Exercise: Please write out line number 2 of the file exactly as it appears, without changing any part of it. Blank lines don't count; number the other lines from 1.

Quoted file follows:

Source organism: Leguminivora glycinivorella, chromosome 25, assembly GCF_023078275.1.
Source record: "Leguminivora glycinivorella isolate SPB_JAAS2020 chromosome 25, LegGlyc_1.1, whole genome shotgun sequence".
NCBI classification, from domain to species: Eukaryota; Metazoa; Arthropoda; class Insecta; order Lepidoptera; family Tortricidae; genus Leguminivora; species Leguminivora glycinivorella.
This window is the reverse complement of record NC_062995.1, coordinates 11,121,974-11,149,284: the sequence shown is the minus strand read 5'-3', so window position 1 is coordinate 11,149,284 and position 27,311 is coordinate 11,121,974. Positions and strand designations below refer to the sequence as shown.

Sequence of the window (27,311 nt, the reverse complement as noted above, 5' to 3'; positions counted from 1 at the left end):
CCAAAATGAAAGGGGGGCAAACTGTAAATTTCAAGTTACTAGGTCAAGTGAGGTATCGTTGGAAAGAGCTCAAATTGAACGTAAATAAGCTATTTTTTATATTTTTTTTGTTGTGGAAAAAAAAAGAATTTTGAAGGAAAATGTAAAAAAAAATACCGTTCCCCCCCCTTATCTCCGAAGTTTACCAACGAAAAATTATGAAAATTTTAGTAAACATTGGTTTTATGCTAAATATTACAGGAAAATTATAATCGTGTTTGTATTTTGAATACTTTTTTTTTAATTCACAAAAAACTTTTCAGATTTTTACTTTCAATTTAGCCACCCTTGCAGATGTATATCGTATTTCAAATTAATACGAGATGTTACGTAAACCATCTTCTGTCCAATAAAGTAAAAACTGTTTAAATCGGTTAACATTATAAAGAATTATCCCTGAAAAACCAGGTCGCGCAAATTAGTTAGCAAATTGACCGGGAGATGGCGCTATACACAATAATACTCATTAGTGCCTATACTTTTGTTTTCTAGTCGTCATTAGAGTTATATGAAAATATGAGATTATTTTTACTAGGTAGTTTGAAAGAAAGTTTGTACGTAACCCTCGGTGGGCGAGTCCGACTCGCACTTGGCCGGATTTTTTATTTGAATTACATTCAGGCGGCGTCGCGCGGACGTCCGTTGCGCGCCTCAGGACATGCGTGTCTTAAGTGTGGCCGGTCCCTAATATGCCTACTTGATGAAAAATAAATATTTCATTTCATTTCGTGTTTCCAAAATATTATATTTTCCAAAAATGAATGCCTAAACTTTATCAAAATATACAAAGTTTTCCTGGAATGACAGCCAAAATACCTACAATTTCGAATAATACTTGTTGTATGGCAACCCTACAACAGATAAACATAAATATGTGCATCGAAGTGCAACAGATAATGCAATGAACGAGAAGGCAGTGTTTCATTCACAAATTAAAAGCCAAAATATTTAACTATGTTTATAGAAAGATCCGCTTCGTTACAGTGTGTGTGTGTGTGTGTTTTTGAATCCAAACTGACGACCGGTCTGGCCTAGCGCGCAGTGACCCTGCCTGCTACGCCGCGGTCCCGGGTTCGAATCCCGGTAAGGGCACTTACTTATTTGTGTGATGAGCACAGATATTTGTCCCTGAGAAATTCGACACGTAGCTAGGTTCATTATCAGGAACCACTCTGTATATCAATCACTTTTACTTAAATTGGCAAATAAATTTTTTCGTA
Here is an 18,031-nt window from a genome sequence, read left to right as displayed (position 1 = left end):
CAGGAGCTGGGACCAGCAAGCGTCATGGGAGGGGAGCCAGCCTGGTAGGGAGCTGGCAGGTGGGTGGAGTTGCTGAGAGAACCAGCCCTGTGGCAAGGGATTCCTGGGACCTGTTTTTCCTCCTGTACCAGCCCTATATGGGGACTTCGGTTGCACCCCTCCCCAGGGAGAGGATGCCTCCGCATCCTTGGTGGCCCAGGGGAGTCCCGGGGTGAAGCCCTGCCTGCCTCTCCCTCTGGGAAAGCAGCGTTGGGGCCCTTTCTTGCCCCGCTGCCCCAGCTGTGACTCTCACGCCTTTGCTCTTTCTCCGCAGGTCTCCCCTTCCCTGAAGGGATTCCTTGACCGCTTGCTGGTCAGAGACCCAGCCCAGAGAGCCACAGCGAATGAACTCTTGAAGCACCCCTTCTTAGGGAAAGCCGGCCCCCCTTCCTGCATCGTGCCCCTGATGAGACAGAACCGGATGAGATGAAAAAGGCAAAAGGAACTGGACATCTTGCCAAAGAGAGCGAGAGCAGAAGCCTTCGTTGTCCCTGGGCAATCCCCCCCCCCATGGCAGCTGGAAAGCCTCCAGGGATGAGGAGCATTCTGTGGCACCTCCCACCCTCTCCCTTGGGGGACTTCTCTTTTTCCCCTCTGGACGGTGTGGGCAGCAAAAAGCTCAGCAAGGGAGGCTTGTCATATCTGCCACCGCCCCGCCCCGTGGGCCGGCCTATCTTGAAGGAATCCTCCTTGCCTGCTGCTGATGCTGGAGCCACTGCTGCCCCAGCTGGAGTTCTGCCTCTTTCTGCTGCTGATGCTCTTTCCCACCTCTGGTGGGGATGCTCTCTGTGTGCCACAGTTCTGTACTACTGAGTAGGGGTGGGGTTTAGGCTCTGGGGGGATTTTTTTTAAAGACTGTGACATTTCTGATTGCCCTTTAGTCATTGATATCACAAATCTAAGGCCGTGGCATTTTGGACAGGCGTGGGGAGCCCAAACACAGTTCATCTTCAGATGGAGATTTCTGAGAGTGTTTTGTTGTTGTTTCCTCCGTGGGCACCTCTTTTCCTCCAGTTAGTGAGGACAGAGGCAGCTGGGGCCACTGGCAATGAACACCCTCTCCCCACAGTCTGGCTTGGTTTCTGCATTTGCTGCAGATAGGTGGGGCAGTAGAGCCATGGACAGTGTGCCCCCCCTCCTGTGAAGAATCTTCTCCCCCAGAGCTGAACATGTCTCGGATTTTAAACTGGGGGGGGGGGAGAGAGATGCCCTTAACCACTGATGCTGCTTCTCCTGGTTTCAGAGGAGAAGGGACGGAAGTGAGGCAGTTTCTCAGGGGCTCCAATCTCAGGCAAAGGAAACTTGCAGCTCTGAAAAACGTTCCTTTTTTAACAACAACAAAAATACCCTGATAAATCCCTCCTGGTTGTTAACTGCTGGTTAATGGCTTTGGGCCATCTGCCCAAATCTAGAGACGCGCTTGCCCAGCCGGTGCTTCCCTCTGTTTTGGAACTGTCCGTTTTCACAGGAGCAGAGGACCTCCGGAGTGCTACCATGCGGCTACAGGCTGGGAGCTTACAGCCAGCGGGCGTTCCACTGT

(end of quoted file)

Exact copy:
Source record: "Leguminivora glycinivorella isolate SPB_JAAS2020 chromosome 25, LegGlyc_1.1, whole genome shotgun sequence".